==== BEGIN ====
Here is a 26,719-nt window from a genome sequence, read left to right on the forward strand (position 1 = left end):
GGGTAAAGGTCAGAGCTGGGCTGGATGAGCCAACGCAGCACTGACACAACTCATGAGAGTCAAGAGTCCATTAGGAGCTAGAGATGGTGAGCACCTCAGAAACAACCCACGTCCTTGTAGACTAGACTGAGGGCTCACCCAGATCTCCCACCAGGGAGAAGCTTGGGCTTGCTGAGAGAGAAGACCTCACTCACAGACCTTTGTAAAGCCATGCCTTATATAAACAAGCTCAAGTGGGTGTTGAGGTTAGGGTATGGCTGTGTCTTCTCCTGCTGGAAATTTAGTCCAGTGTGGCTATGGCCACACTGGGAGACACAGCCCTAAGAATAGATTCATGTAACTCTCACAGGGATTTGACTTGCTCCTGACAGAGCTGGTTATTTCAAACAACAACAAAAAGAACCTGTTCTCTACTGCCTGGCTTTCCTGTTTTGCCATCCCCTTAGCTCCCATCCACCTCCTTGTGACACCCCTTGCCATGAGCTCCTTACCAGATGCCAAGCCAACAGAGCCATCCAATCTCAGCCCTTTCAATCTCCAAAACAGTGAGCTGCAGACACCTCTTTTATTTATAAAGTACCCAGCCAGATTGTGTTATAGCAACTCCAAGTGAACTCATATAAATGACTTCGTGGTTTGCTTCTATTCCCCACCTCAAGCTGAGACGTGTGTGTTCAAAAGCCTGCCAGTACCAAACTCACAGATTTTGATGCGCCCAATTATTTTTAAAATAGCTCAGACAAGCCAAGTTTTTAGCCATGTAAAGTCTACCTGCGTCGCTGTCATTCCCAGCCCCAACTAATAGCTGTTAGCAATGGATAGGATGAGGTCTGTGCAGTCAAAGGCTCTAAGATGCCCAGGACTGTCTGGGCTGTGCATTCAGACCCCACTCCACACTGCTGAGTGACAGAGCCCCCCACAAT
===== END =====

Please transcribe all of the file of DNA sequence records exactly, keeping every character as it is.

Here is a 26,719-nt window from a genome sequence, read left to right on the forward strand (position 1 = left end):
GGGTAAAGGTCAGAGCTGGGCTGGATGAGCCAACGCAGCACTGACACAACTCATGAGAGTCAAGAGTCCATTAGGAGCTAGAGATGGTGAGCACCTCAGAAACAACCCACGTCCTTGTAGACTAGACTGAGGGCTCACCCAGATCTCCCACCAGGGAGAAGCTTGGGCTTGCTGAGAGAGAAGACCTCACTCACAGACCTTTGTAAAGCCATGCCTTATATAAACAAGCTCAAGTGGGTGTTGAGGTTAGGGTATGGCTGTGTCTTCTCCTGCTGGAAATTTAGTCCAGTGTGGCTATGGCCACACTGGGAGACACAGCCCTAAGAATAGATTCATGTAACTCTCACAGGGATTTGACTTGCTCCTGACAGAGCTGGTTATTTCAAACAACAACAAAAAGAACCTGTTCTCTACTGCCTGGCTTTCCTGTTTTGCCATCCCCTTAGCTCCCATCCACCTCCTTGTGACACCCCTTGCCATGAGCTCCTTACCAGATGCCAAGCCAACAGAGCCATCCAATCTCAGCCCTTTCAATCTCCAAAACAGTGAGCTGCAGACACCTCTTTTATTTATAAAGTACCCAGCCAGATTGTGTTATAGCAACTCCAAGTGAACTCATATAAATGACTTCGTGGTTTGCTTCTATTCCCCACCTCAAGCTGAGACGTGTGTGTTCAAAAGCCTGCCAGTACCAAACTCACAGATTTTGATGCGCCCAATTATTTTTAAAATAGCTCAGACAAGCCAAGTTTTTAGCCATGTAAAGTCTACCTGCGTCGCTGTCATTCCCAGCCCCAACTAATAGCTGTTAGCAATGGATAGGATGAGGTCTGTGCAGTCAAAGGCTCTAAGATGCCCAGGACTGTCTGGGCTGTGCATTCAGACCCCACTCCACACTGCTGAGTGACAGAGCCCCCCACAAT